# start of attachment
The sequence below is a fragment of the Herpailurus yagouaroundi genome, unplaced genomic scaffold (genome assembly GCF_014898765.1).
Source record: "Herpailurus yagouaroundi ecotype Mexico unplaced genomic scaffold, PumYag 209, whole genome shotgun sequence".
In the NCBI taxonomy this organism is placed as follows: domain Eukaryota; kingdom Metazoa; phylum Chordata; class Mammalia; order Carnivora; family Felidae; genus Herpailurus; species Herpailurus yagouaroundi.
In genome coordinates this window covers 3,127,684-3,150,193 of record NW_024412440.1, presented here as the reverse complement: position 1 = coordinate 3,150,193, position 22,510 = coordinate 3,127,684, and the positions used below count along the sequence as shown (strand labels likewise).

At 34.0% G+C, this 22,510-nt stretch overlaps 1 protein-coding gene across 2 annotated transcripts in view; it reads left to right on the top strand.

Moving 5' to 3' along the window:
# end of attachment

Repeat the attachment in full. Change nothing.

The sequence below is a fragment of the Herpailurus yagouaroundi genome, unplaced genomic scaffold (genome assembly GCF_014898765.1).
Source record: "Herpailurus yagouaroundi ecotype Mexico unplaced genomic scaffold, PumYag 209, whole genome shotgun sequence".
In the NCBI taxonomy this organism is placed as follows: domain Eukaryota; kingdom Metazoa; phylum Chordata; class Mammalia; order Carnivora; family Felidae; genus Herpailurus; species Herpailurus yagouaroundi.
In genome coordinates this window covers 3,127,684-3,150,193 of record NW_024412440.1, presented here as the reverse complement: position 1 = coordinate 3,150,193, position 22,510 = coordinate 3,127,684, and the positions used below count along the sequence as shown (strand labels likewise).

At 34.0% G+C, this 22,510-nt stretch overlaps 1 protein-coding gene across 2 annotated transcripts in view; it reads left to right on the top strand.

Moving 5' to 3' along the window: